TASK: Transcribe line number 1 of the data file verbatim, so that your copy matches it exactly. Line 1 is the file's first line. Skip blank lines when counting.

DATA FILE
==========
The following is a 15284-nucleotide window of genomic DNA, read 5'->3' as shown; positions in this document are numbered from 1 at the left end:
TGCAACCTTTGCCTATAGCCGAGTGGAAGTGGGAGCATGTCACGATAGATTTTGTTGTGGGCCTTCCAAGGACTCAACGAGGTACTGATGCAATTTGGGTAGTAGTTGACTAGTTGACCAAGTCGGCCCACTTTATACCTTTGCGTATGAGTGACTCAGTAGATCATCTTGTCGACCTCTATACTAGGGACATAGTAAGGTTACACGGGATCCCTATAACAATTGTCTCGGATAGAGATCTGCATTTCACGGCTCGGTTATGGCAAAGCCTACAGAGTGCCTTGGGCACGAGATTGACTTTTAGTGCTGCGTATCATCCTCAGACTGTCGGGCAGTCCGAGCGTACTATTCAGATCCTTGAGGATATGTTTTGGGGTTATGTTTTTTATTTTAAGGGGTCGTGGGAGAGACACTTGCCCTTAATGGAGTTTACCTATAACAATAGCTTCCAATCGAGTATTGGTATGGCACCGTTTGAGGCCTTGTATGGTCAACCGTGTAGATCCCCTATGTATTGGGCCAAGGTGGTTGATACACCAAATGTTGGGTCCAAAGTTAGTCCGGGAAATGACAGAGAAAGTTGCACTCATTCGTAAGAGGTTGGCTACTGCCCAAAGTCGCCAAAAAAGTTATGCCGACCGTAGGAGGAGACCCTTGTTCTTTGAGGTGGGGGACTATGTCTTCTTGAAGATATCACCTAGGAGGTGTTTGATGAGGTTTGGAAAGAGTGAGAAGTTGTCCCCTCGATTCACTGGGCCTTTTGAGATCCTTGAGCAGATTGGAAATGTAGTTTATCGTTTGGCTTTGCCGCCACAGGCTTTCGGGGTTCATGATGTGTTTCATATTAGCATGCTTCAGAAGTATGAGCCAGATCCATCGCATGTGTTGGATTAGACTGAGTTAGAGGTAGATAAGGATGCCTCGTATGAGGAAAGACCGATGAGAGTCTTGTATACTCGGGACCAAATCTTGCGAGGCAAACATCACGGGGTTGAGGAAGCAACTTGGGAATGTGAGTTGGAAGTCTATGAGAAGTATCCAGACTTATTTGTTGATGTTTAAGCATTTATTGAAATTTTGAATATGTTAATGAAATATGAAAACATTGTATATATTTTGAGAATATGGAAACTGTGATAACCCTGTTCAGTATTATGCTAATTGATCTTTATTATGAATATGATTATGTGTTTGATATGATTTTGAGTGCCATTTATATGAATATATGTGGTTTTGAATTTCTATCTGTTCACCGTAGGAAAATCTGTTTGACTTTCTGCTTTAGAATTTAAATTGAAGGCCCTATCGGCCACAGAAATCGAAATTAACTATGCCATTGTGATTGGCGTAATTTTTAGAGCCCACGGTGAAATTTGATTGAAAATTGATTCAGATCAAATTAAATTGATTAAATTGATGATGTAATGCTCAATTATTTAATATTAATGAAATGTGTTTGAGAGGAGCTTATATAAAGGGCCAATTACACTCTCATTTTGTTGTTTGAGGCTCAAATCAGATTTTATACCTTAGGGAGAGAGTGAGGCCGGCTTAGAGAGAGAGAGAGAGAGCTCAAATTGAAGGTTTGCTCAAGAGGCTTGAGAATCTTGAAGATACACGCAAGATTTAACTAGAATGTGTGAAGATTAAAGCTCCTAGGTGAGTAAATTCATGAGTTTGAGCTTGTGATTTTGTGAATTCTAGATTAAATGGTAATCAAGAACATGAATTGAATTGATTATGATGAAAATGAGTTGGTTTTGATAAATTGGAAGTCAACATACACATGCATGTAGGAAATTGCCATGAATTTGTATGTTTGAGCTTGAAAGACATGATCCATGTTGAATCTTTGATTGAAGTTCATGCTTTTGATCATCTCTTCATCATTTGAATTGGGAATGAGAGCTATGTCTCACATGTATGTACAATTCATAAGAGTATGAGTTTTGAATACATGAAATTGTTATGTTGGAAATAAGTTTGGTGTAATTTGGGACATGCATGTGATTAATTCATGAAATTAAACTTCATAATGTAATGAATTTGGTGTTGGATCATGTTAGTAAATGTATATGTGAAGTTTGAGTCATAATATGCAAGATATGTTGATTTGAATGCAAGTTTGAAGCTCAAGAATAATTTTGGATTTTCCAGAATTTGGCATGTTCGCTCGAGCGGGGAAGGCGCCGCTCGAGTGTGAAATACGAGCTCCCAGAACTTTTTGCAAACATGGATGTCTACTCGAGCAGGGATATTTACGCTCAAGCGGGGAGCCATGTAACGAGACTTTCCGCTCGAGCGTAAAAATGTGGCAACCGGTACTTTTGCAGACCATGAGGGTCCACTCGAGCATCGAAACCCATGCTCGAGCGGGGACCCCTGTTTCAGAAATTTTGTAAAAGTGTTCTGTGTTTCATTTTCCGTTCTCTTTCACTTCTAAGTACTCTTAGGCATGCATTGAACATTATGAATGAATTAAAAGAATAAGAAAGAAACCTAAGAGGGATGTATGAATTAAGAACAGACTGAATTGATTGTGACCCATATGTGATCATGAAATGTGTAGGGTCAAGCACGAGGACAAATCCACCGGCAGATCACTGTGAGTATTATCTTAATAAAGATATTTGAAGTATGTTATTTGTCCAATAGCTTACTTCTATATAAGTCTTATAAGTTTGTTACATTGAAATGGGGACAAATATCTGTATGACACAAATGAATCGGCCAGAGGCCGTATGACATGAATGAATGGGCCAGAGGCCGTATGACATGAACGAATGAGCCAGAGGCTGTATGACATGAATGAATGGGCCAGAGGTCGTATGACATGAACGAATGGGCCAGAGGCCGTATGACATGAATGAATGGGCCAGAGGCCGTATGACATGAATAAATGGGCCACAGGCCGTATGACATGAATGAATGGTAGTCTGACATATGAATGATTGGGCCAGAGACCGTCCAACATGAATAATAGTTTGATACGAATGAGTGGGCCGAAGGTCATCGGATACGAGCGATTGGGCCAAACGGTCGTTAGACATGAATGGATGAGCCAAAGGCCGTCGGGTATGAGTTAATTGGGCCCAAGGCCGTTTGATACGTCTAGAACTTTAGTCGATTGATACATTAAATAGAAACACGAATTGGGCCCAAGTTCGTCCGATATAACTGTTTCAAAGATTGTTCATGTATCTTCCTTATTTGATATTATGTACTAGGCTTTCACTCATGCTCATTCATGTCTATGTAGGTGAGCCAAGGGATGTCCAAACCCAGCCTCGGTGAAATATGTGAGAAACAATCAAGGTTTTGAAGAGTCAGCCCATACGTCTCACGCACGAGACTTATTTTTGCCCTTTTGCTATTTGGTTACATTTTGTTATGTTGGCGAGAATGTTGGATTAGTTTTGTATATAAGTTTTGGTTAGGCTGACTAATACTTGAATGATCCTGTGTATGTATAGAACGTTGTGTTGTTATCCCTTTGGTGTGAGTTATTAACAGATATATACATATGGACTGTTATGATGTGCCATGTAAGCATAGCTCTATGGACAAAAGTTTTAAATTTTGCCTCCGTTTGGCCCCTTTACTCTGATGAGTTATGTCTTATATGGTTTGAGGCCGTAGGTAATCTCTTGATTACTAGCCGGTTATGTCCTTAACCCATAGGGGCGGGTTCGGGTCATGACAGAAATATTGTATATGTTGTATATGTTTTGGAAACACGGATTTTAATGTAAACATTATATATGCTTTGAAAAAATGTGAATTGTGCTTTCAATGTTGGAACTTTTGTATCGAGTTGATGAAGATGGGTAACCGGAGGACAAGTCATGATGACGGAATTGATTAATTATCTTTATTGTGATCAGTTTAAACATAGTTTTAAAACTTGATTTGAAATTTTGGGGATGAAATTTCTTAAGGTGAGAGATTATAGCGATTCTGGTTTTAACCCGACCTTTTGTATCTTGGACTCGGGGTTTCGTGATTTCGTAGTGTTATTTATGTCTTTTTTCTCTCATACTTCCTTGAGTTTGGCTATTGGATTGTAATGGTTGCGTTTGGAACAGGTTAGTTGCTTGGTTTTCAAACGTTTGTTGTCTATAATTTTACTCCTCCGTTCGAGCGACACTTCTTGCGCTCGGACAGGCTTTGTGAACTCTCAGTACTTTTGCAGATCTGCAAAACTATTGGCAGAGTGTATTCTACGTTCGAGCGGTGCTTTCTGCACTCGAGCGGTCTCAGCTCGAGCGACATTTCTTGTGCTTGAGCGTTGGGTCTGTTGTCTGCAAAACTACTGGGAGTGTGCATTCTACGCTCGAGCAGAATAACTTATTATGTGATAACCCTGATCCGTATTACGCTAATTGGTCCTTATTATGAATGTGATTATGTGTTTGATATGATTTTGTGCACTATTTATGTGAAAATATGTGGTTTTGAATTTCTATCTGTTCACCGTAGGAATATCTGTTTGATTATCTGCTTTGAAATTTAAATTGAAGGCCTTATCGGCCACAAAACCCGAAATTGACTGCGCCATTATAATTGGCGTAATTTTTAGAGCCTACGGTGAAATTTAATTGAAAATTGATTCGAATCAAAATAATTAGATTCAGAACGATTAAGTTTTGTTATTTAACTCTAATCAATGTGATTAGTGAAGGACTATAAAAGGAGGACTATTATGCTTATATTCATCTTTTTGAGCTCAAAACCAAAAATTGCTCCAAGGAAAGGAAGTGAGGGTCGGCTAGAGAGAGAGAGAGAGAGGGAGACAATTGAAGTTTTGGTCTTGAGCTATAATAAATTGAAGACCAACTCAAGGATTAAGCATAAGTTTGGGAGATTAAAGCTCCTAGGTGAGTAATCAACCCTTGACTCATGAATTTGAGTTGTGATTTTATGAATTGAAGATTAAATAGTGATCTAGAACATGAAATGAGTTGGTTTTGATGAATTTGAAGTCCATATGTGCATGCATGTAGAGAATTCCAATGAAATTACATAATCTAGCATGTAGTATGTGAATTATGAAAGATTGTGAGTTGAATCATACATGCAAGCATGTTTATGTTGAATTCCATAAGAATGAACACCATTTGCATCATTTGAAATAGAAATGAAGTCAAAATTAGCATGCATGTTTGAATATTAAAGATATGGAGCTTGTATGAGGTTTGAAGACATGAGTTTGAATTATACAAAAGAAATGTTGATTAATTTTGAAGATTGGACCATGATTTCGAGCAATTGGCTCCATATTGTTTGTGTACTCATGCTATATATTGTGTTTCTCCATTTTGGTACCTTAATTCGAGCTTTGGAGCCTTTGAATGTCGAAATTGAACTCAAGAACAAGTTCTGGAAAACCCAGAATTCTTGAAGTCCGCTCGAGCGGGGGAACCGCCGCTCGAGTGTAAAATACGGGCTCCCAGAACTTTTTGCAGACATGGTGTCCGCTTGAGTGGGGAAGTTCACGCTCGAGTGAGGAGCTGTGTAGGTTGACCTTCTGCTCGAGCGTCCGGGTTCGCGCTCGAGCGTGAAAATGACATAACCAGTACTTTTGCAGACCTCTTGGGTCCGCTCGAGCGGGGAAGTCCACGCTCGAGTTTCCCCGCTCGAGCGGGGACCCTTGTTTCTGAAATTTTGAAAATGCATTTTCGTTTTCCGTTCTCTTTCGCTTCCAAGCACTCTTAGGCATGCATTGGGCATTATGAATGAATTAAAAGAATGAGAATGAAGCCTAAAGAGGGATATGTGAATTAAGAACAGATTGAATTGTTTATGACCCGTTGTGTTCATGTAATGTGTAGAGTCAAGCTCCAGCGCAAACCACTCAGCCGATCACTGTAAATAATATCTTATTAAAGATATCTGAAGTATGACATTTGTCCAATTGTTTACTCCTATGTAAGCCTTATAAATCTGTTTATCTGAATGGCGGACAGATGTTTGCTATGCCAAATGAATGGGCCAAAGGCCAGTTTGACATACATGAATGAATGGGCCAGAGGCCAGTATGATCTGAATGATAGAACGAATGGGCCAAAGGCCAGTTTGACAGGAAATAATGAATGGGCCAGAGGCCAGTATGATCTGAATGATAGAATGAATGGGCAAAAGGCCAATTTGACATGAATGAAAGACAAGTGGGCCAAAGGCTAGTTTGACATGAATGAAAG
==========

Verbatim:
The following is a 15284-nucleotide window of genomic DNA, read 5'->3' as shown; positions in this document are numbered from 1 at the left end: